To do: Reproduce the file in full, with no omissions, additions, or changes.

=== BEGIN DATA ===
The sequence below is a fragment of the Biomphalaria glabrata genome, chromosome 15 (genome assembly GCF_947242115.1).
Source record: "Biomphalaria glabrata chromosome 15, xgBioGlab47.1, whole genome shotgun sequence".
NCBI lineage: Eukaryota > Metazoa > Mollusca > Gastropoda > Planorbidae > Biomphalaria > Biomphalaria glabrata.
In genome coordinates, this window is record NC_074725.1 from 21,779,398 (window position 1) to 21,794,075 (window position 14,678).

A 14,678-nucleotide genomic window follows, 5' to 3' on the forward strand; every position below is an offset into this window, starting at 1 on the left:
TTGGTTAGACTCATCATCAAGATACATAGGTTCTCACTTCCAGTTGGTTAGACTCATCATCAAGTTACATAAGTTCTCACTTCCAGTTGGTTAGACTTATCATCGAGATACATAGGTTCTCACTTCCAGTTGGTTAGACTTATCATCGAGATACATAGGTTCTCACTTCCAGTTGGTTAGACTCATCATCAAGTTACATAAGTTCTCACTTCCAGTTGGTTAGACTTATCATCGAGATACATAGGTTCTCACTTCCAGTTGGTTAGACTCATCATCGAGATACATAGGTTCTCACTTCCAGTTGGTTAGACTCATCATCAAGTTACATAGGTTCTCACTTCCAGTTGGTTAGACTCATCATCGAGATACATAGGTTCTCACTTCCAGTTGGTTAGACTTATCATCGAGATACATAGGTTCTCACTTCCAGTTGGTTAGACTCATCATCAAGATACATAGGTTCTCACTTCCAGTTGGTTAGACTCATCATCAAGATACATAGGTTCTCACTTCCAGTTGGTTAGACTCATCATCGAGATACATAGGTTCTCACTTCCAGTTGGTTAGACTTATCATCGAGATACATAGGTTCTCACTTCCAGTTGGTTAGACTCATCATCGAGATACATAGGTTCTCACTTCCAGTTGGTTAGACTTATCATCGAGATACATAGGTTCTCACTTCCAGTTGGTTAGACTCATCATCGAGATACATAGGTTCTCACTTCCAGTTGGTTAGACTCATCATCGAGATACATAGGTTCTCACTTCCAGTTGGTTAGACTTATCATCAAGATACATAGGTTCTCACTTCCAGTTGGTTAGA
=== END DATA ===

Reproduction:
The sequence below is a fragment of the Biomphalaria glabrata genome, chromosome 15 (genome assembly GCF_947242115.1).
Source record: "Biomphalaria glabrata chromosome 15, xgBioGlab47.1, whole genome shotgun sequence".
NCBI lineage: Eukaryota > Metazoa > Mollusca > Gastropoda > Planorbidae > Biomphalaria > Biomphalaria glabrata.
In genome coordinates, this window is record NC_074725.1 from 21,779,398 (window position 1) to 21,794,075 (window position 14,678).

A 14,678-nucleotide genomic window follows, 5' to 3' on the forward strand; every position below is an offset into this window, starting at 1 on the left:
TTGGTTAGACTCATCATCAAGATACATAGGTTCTCACTTCCAGTTGGTTAGACTCATCATCAAGTTACATAAGTTCTCACTTCCAGTTGGTTAGACTTATCATCGAGATACATAGGTTCTCACTTCCAGTTGGTTAGACTTATCATCGAGATACATAGGTTCTCACTTCCAGTTGGTTAGACTCATCATCAAGTTACATAAGTTCTCACTTCCAGTTGGTTAGACTTATCATCGAGATACATAGGTTCTCACTTCCAGTTGGTTAGACTCATCATCGAGATACATAGGTTCTCACTTCCAGTTGGTTAGACTCATCATCAAGTTACATAGGTTCTCACTTCCAGTTGGTTAGACTCATCATCGAGATACATAGGTTCTCACTTCCAGTTGGTTAGACTTATCATCGAGATACATAGGTTCTCACTTCCAGTTGGTTAGACTCATCATCAAGATACATAGGTTCTCACTTCCAGTTGGTTAGACTCATCATCAAGATACATAGGTTCTCACTTCCAGTTGGTTAGACTCATCATCGAGATACATAGGTTCTCACTTCCAGTTGGTTAGACTTATCATCGAGATACATAGGTTCTCACTTCCAGTTGGTTAGACTCATCATCGAGATACATAGGTTCTCACTTCCAGTTGGTTAGACTTATCATCGAGATACATAGGTTCTCACTTCCAGTTGGTTAGACTCATCATCGAGATACATAGGTTCTCACTTCCAGTTGGTTAGACTCATCATCGAGATACATAGGTTCTCACTTCCAGTTGGTTAGACTTATCATCAAGATACATAGGTTCTCACTTCCAGTTGGTTAGA